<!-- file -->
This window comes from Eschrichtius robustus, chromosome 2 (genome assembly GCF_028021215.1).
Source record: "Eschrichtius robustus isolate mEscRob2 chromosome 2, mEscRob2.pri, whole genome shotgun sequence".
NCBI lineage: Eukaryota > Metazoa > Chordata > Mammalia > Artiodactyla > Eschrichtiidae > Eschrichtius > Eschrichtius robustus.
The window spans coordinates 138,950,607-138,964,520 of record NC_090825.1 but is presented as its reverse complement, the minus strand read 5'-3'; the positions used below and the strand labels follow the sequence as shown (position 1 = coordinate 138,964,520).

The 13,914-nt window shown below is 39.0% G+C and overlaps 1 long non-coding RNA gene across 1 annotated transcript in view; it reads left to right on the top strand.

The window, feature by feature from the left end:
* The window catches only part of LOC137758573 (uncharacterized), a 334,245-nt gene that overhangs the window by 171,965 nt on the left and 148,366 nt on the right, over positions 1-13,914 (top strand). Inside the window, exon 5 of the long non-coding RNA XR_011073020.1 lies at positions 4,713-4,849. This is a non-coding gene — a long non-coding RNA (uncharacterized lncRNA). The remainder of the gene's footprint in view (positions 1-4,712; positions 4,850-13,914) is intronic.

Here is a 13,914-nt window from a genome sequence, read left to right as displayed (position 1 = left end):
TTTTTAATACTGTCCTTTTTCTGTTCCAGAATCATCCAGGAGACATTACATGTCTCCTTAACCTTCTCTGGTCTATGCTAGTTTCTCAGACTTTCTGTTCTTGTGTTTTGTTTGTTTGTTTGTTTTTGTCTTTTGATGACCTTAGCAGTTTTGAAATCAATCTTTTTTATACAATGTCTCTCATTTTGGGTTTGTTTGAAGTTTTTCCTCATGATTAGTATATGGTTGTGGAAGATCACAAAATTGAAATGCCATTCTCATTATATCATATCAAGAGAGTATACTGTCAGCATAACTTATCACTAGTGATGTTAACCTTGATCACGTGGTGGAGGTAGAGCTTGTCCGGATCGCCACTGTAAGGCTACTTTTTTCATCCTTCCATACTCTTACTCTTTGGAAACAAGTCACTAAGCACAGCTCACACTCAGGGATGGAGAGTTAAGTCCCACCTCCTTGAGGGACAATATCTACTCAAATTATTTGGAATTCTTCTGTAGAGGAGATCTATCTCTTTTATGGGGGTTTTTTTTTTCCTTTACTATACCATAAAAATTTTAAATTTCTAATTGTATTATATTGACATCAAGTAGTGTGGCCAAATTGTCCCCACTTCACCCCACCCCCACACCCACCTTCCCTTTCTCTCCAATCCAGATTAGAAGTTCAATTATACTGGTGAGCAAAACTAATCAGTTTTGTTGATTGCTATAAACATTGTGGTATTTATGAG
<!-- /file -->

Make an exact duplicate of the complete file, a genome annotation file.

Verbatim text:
This window comes from Eschrichtius robustus, chromosome 2 (genome assembly GCF_028021215.1).
Source record: "Eschrichtius robustus isolate mEscRob2 chromosome 2, mEscRob2.pri, whole genome shotgun sequence".
NCBI lineage: Eukaryota > Metazoa > Chordata > Mammalia > Artiodactyla > Eschrichtiidae > Eschrichtius > Eschrichtius robustus.
The window spans coordinates 138,950,607-138,964,520 of record NC_090825.1 but is presented as its reverse complement, the minus strand read 5'-3'; the positions used below and the strand labels follow the sequence as shown (position 1 = coordinate 138,964,520).

The 13,914-nt window shown below is 39.0% G+C and overlaps 1 long non-coding RNA gene across 1 annotated transcript in view; it reads left to right on the top strand.

The window, feature by feature from the left end:
* The window catches only part of LOC137758573 (uncharacterized), a 334,245-nt gene that overhangs the window by 171,965 nt on the left and 148,366 nt on the right, over positions 1-13,914 (top strand). Inside the window, exon 5 of the long non-coding RNA XR_011073020.1 lies at positions 4,713-4,849. This is a non-coding gene — a long non-coding RNA (uncharacterized lncRNA). The remainder of the gene's footprint in view (positions 1-4,712; positions 4,850-13,914) is intronic.

Here is a 13,914-nt window from a genome sequence, read left to right as displayed (position 1 = left end):
TTTTTAATACTGTCCTTTTTCTGTTCCAGAATCATCCAGGAGACATTACATGTCTCCTTAACCTTCTCTGGTCTATGCTAGTTTCTCAGACTTTCTGTTCTTGTGTTTTGTTTGTTTGTTTGTTTTTGTCTTTTGATGACCTTAGCAGTTTTGAAATCAATCTTTTTTATACAATGTCTCTCATTTTGGGTTTGTTTGAAGTTTTTCCTCATGATTAGTATATGGTTGTGGAAGATCACAAAATTGAAATGCCATTCTCATTATATCATATCAAGAGAGTATACTGTCAGCATAACTTATCACTAGTGATGTTAACCTTGATCACGTGGTGGAGGTAGAGCTTGTCCGGATCGCCACTGTAAGGCTACTTTTTTCATCCTTCCATACTCTTACTCTTTGGAAACAAGTCACTAAGCACAGCTCACACTCAGGGATGGAGAGTTAAGTCCCACCTCCTTGAGGGACAATATCTACTCAAATTATTTGGAATTCTTCTGTAGAGGAGATCTATCTCTTTTATGGGGGTTTTTTTTTTCCTTTACTATACCATAAAAATTTTAAATTTCTAATTGTATTATATTGACATCAAGTAGTGTGGCCAAATTGTCCCCACTTCACCCCACCCCCACACCCACCTTCCCTTTCTCTCCAATCCAGATTAGAAGTTCAATTATACTGGTGAGCAAAACTAATCAGTTTTGTTGATTGCTATAAACATTGTGGTATTTATGAG